The biometrics of invading Common Crossbills Loxia curvirostra in Britain during 1990–1991

Publication Type:Journal Article
Year of Publication:1996
Authors:Summers, RW, Jardine, DC, Marquiss, M, Proctor, R
Journal:Ringing & Migration
Volume:17
Issue:1
Date Published:1996
ISBN Number:0307-8698
Keywords:Europe, Fringillidae, Loxia, Loxia curvirostra, Loxia scotica, United Kingdom
Abstract:The large invasion of Common Crossbills into Britain in 1990 from continental Europe gave the opportunity for the collection of measurements from many birds. There was no tendency for birds arriving early and late at northern migration stations to have different bill depth distributions. However, once settled in different parts of Scotland and England, there were significant differences in bill measurements between locations. Although there was a tendency for large?billed? birds to be caught in areas dominated by pines and for ?small?billed? birds to be found in areas of spruce, the pattern could also be interpreted as due to chance differences in measuring technique by the different observers. Thus, we cannot be sure that there was either segregation of Common Crossbills according to bill size, or that Scottish Crossbills were occurring outside their presumed range. Also, given the possibility of shrinkage in the bills of museum specimens, there is uncertainty in using measurements of museum skins to compare with measurements of live birds. The masses of the birds on arrival at the northern migration stations were lower than those caught later in woodland in mainland Britain. No mid?winter fattening was recorded but masses increased during summer 1991 prior to the departure of many birds.The large invasion of Common Crossbills into Britain in 1990 from continental Europe gave the opportunity for the collection of measurements from many birds. There was no tendency for birds arriving early and late at northern migration stations to have different bill depth distributions. However, once settled in different parts of Scotland and England, there were significant differences in bill measurements between locations. Although there was a tendency for large?billed? birds to be caught in areas dominated by pines and for ?small?billed? birds to be found in areas of spruce, the pattern could also be interpreted as due to chance differences in measuring technique by the different observers. Thus, we cannot be sure that there was either segregation of Common Crossbills according to bill size, or that Scottish Crossbills were occurring outside their presumed range. Also, given the possibility of shrinkage in the bills of museum specimens, there is uncertainty in using measurements of museum skins to compare with measurements of live birds. The masses of the birds on arrival at the northern migration stations were lower than those caught later in woodland in mainland Britain. No mid?winter fattening was recorded but masses increased during summer 1991 prior to the departure of many birds.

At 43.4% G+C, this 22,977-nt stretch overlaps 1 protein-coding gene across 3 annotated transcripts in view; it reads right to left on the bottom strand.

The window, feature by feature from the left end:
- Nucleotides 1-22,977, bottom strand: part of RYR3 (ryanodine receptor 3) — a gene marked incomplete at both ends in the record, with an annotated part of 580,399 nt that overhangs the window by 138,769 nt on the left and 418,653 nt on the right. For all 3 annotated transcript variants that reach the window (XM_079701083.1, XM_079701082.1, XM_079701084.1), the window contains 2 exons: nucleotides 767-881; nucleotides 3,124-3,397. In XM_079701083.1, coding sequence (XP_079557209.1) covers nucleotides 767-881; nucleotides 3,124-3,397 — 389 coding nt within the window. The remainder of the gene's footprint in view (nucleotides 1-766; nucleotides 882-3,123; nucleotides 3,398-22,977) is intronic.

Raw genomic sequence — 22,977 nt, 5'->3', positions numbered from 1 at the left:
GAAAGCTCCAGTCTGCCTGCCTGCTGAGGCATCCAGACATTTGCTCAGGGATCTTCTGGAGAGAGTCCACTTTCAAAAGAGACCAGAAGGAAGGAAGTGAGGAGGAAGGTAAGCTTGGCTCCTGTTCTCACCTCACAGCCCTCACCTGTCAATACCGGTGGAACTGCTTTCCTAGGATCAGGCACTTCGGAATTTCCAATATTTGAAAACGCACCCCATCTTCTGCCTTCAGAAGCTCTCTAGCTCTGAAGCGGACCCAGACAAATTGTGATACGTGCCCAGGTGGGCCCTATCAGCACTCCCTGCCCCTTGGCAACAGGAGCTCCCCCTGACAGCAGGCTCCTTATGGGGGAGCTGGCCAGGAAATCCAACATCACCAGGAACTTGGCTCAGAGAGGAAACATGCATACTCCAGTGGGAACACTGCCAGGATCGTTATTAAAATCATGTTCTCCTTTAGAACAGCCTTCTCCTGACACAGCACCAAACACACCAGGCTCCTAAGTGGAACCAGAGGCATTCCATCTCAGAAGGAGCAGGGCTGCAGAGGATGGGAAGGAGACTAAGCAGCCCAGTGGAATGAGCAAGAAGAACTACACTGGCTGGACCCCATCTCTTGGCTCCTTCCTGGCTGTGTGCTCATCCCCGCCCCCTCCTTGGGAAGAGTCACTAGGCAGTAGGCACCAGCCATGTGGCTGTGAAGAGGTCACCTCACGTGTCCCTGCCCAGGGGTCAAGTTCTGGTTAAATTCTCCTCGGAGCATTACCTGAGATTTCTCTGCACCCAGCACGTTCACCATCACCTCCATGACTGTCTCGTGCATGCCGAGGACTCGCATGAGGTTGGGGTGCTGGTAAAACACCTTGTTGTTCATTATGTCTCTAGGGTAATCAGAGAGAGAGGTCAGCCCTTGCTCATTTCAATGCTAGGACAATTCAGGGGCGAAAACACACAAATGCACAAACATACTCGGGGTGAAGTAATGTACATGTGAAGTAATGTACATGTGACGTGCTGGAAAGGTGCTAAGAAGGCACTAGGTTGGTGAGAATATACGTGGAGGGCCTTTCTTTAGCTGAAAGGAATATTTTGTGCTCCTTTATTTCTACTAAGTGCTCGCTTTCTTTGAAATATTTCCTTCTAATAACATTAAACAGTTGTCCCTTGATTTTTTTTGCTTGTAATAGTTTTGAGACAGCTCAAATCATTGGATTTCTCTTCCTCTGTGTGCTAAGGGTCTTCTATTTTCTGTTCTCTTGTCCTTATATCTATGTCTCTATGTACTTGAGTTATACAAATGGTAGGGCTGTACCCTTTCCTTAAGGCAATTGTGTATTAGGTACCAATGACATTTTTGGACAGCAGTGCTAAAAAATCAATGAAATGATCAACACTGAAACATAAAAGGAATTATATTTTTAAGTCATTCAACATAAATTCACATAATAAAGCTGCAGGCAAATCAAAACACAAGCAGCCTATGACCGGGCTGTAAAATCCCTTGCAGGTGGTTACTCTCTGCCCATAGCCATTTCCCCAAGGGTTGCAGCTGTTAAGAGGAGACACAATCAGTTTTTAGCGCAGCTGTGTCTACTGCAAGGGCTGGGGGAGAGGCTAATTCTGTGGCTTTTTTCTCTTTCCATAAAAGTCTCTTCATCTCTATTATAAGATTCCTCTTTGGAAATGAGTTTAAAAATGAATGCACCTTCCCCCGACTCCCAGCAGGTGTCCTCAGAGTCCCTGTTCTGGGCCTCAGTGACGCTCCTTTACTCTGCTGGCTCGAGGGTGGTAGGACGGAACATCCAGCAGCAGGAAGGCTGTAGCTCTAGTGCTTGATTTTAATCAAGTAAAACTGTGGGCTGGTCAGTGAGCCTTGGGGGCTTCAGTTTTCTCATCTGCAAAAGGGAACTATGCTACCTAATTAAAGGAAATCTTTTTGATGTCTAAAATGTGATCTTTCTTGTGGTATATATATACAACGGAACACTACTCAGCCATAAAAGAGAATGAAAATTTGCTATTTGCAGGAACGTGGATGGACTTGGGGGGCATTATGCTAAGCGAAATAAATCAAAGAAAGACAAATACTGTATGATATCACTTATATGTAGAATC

URL:http://dx.doi.org/10.1080/03078698.1996.9674113
Short Title:Ringing & Migration
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